Dear Portal friends: Do you enjoy having history at your fingertips? We’ve appreciated your support over the years, and need your help to keep history alive. Here’s the deal: we’ve received a Challenge Grant from the National Endowment for the Humanities. Now it’s time to keep our word and raise matching funds for the Cathy Nelson Hartman Portal to Texas History Endowment. If even half the people who use the Portal this month give $5, we’d meet our $1.5 million goal immediately! All donations are tax-deductible and support Texas history: yesterday, today, and tomorrow.

Not Now

The Southwestern Historical Quarterly, Volume 53, July 1949 - April, 1950

'ook Reviews
Jeff Milton: A Good Man with a Gun. By J. Evetts Haley. Nor-
man (University of Oklahoma Press), 1948. Pp. xiii+43o.
Drawings by H. D. Bugbee. $5.00.
This is the fascinating profile of a man who lived principally,
and honorably, by his gun. Jeff Davis Milton (1861-1947) lived
dangerously and flamboyantly most of his life in the then sparse-
ly-settled areas of Texas, Arizona, Mexico, and New Mexico. In
the varied capacity of Texas Ranger, privately-employed stage-
coach guard, police officer, and the like, he survived several bul-
lets, ambushes, and the natural hazards of the uncharted plains
country to die peacefully in Tucson.
He was, indeed, a good man with a gun. But by his own state-
ment Milton never killed "a man that didn't need killing." And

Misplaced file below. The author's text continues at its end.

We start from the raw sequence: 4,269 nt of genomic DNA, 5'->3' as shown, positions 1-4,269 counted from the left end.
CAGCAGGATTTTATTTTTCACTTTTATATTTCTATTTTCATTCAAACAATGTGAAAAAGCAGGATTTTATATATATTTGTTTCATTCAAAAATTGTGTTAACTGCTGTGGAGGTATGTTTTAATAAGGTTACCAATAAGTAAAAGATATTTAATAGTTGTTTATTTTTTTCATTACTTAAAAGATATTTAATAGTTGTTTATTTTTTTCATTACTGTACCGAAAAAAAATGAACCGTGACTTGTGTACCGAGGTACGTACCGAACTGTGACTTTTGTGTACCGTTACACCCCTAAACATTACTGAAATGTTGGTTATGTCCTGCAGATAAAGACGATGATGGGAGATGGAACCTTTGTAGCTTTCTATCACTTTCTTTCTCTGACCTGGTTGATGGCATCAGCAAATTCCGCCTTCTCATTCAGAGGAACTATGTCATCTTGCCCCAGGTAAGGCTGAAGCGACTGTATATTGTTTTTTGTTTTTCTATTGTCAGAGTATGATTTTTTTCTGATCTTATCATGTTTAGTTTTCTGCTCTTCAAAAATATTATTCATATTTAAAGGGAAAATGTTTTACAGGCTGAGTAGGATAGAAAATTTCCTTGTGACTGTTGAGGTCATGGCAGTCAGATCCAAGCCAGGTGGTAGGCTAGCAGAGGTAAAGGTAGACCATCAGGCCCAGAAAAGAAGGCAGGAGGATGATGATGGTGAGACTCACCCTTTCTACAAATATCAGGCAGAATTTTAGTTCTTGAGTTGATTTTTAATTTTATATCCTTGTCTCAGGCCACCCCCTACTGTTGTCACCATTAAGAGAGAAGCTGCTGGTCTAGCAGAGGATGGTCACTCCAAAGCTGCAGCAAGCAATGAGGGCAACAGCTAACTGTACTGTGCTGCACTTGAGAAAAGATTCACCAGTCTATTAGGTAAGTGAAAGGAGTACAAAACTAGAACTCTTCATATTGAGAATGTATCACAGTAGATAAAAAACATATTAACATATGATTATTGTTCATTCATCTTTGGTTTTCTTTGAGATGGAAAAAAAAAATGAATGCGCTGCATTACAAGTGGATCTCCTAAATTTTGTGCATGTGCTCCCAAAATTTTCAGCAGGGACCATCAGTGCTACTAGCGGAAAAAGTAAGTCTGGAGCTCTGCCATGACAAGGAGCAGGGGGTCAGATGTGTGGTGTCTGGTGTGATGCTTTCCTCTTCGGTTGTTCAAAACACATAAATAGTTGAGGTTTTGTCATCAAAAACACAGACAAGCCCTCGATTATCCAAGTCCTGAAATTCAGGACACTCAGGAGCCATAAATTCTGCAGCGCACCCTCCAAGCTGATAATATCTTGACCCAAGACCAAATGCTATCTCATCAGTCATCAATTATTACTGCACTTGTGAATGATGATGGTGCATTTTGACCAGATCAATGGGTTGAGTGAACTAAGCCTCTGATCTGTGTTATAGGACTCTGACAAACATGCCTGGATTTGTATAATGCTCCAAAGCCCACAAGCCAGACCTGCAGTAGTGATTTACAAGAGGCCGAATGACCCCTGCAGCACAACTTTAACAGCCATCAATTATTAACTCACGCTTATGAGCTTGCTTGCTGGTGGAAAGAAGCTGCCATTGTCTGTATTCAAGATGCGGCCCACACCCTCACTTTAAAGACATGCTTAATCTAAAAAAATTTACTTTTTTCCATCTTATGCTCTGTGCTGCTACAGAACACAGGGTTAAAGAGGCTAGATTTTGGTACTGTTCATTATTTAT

when he shot animals it was strictly for meat. The evidence
voluminously offered in this biography seems to substantiate the
statement. Jeff Milton was probably a William Wallace on
horseback, a man who simultaneously possessed a deadly trigger
finger and a strict code of honor.
Evetts Haley became interested in Milton when he met the
former Ranger at a Texas Ranger reunion in 1932. Thereafter,
for a period of eleven years, he meticulously ran down informa-
tion concerning the fabulous personality. The trail, he reports
in a prefatory note, took him from the Canadian River to the
Gulf of California.
Much of the story here so well presented was obtained from
conventional sources-old newspapers, state records, letters, and
the like. Added to this were conversations with a multitude of
witnesses of the exploits of Milton. These reminiscences were
weighed and reduced to writing. Research into all phases of the
subject's career was obviously carried out painstakingly and with
great care for the ultimate, truthful impression.
What you get, then, is the story, not only of a "character" but
the reflection of the life of an era and the day-by-day existence
of an old-time Ranger. The Milton travels took him to the early

Texas State Historical Association. The Southwestern Historical Quarterly, Volume 53, July 1949 - April, 1950. Austin, Texas. The Portal to Texas History. Accessed May 4, 2016.

Beta Preview